14.12. Layer 2 Transport Protocol (L2TP)The Layer 2 Transport Protocol (L2TP) is another generic encapsulation protocol designed to allow you to tunnel IP networking. Like PPTP, it is an extension of PPP. There are two main differences between PPTP and L2TP. First, PPTP always runs on top of IP; it requires that you have an IP connection of some sort. L2TP can run over a number of different protocols, including directly over a phone line (like PPP). Second, PPTP is an encrypted protocol; it encrypts everything except for the initial negotiations. L2TP is not an encrypted protocol; it does not encrypt message bodies. On the other hand, L2TP does do mutual authentication for the initial negotiations and is capable of concealing the information in the initial negotiations.
L2TP is normally used in conjunction with IPsec, so that IPsec can provide the encryption. This results in a heavily layered protocol stack. Figure 14-4 shows the layers of encapsulation involved in sending a TCP packet via LT2P securely over an IP network.
Figure 14-4. L2TP encapsulation of a TCP packet, as normally seen crossing an IP network
14.12.1. Packet Filtering Characteristics of L2TPWhen L2TP is layered on top of IP, it uses UDP port 1701. However, in most implementations, L2TP is actually transmitted over IP via IPsec, using ESP encapsulation of UDP; this will have the packet filtering characteristics shown earlier for ESP.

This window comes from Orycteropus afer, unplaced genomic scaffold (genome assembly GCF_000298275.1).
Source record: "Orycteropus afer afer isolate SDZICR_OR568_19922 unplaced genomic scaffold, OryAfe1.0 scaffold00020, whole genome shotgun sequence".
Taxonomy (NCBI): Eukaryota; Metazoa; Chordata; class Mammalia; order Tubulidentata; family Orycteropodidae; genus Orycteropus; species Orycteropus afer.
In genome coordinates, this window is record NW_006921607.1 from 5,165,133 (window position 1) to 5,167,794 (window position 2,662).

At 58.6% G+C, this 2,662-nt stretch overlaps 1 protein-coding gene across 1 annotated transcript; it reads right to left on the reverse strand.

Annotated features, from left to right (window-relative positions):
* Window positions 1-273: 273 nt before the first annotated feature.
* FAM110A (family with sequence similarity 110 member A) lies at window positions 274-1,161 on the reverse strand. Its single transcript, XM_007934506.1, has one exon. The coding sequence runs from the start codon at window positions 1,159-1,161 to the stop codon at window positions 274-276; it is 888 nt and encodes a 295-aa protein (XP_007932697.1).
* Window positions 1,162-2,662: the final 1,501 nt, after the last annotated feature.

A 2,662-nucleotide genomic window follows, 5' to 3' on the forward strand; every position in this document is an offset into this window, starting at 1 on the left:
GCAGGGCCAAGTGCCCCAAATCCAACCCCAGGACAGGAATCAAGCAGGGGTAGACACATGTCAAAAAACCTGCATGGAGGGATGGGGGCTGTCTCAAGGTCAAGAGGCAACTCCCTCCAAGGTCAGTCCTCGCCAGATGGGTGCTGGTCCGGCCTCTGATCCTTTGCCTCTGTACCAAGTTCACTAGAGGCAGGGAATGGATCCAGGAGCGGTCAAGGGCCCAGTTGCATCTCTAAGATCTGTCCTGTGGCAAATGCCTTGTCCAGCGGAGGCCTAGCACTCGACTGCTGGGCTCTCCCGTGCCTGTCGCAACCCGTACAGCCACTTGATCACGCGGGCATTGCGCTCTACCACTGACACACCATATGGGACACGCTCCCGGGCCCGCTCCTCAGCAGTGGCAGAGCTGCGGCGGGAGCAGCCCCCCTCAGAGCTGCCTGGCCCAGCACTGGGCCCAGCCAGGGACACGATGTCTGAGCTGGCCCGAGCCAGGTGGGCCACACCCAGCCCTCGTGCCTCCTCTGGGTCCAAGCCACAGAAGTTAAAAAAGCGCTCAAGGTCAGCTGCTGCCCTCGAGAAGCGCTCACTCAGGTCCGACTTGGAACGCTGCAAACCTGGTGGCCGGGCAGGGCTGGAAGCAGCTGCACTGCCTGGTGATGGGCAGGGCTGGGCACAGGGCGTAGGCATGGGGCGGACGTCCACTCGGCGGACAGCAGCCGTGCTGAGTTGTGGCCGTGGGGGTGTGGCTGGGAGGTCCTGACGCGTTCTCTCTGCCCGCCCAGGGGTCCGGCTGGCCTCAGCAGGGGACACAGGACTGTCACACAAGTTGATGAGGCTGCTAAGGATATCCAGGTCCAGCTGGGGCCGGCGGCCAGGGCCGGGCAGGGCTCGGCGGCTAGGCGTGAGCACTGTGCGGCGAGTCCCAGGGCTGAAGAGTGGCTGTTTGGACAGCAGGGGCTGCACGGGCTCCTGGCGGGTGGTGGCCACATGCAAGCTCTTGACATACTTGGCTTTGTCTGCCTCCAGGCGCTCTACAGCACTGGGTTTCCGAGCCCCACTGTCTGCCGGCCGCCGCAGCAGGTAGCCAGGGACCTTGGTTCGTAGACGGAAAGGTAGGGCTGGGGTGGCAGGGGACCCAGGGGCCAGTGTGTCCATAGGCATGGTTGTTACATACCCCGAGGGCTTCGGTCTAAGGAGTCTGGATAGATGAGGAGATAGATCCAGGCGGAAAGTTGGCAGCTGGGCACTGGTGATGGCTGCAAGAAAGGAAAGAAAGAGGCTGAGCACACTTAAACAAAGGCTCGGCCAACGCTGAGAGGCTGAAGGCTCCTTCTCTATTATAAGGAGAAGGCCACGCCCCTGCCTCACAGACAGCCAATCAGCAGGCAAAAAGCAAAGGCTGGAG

The standard does not require L2TP servers to return packets from port 1701; they must receive packets at 1701 but may send them from any port. Many servers will send packets from 1701 to simplify interactions with network address translation and dynamic packet filtering.
14.12.2. Proxying Characteristics of L2TPIt is possible to proxy L2TP, as long as you have a proxy system that supports UDP. It's not clear that there's any point in proxying a tunneling protocol, however. If L2TP is unencrypted, it's insecure regardless of what the proxy does; if it's encrypted, the proxy can't tell what it's doing to apply extra security.
14.12.3. Network Address Translation Characteristics of L2TPIn general, network address translation won't interfere with L2TP; although there are embedded addresses, they're intended to pass through a tunnel in any case. Network address translation will not conceal any information when used with L2TP and will not allow you to use L2TP between two networks that are using the same address space, because the original address information will be visible once the L2TP encapsulation is removed.
If you use an L2TP implementation where the endpoint sends replies from a randomly chosen port, rather than from port 1701, you may have difficulty getting the replies through an address translation system. The translation system will not recognize the packets as replies because the new source port is not the same as the previous destination port.
14.12.4. Summary of Recommendations for L2TP
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